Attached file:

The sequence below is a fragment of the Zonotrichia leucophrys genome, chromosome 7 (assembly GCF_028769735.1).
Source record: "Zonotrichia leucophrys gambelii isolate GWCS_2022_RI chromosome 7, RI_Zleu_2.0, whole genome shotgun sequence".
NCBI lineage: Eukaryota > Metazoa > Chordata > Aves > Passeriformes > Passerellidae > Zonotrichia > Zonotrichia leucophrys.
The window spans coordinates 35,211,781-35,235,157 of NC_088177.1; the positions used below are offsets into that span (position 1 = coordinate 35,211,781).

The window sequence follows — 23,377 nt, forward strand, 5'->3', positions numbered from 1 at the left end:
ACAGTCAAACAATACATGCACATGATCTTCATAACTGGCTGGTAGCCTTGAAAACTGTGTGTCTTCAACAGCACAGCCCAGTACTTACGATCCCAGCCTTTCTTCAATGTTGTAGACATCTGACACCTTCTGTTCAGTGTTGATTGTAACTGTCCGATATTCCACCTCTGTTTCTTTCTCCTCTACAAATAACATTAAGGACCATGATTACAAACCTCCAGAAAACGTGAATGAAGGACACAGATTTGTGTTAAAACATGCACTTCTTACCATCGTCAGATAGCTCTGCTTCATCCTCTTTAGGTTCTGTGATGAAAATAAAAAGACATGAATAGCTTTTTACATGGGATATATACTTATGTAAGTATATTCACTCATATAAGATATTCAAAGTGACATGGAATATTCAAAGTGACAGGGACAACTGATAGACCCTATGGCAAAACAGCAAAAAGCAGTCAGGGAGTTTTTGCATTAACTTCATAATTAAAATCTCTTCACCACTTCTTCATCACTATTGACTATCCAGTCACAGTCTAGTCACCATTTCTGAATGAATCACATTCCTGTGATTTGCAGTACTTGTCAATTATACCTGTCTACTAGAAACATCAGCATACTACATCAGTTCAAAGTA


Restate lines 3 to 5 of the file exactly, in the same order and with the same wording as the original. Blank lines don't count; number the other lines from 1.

NCBI lineage: Eukaryota > Metazoa > Chordata > Aves > Passeriformes > Passerellidae > Zonotrichia > Zonotrichia leucophrys.
The window spans coordinates 35,211,781-35,235,157 of NC_088177.1; the positions used below are offsets into that span (position 1 = coordinate 35,211,781).

The window sequence follows — 23,377 nt, forward strand, 5'->3', positions numbered from 1 at the left end: